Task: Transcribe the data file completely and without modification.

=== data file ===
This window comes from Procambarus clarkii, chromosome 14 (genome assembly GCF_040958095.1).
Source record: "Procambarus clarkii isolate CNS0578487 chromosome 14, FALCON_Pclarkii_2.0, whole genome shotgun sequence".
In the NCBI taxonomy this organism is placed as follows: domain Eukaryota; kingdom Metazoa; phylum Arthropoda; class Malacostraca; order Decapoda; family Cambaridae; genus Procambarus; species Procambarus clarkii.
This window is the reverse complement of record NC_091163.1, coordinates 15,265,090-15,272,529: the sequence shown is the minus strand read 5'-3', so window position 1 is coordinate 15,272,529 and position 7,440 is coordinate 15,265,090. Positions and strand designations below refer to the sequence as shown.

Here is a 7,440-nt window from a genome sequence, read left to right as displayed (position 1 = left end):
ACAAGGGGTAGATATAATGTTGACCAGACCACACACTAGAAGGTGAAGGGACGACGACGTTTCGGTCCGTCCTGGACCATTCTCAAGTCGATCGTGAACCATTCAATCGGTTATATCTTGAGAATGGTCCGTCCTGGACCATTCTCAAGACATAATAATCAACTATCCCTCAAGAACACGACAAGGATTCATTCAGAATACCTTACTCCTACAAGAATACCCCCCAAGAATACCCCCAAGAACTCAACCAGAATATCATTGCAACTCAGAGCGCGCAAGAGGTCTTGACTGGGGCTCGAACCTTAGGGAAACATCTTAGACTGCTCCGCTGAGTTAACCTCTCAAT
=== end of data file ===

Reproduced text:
This window comes from Procambarus clarkii, chromosome 14 (genome assembly GCF_040958095.1).
Source record: "Procambarus clarkii isolate CNS0578487 chromosome 14, FALCON_Pclarkii_2.0, whole genome shotgun sequence".
In the NCBI taxonomy this organism is placed as follows: domain Eukaryota; kingdom Metazoa; phylum Arthropoda; class Malacostraca; order Decapoda; family Cambaridae; genus Procambarus; species Procambarus clarkii.
This window is the reverse complement of record NC_091163.1, coordinates 15,265,090-15,272,529: the sequence shown is the minus strand read 5'-3', so window position 1 is coordinate 15,272,529 and position 7,440 is coordinate 15,265,090. Positions and strand designations below refer to the sequence as shown.

Here is a 7,440-nt window from a genome sequence, read left to right as displayed (position 1 = left end):
ACAAGGGGTAGATATAATGTTGACCAGACCACACACTAGAAGGTGAAGGGACGACGACGTTTCGGTCCGTCCTGGACCATTCTCAAGTCGATCGTGAACCATTCAATCGGTTATATCTTGAGAATGGTCCGTCCTGGACCATTCTCAAGACATAATAATCAACTATCCCTCAAGAACACGACAAGGATTCATTCAGAATACCTTACTCCTACAAGAATACCCCCCAAGAATACCCCCAAGAACTCAACCAGAATATCATTGCAACTCAGAGCGCGCAAGAGGTCTTGACTGGGGCTCGAACCTTAGGGAAACATCTTAGACTGCTCCGCTGAGTTAACCTCTCAAT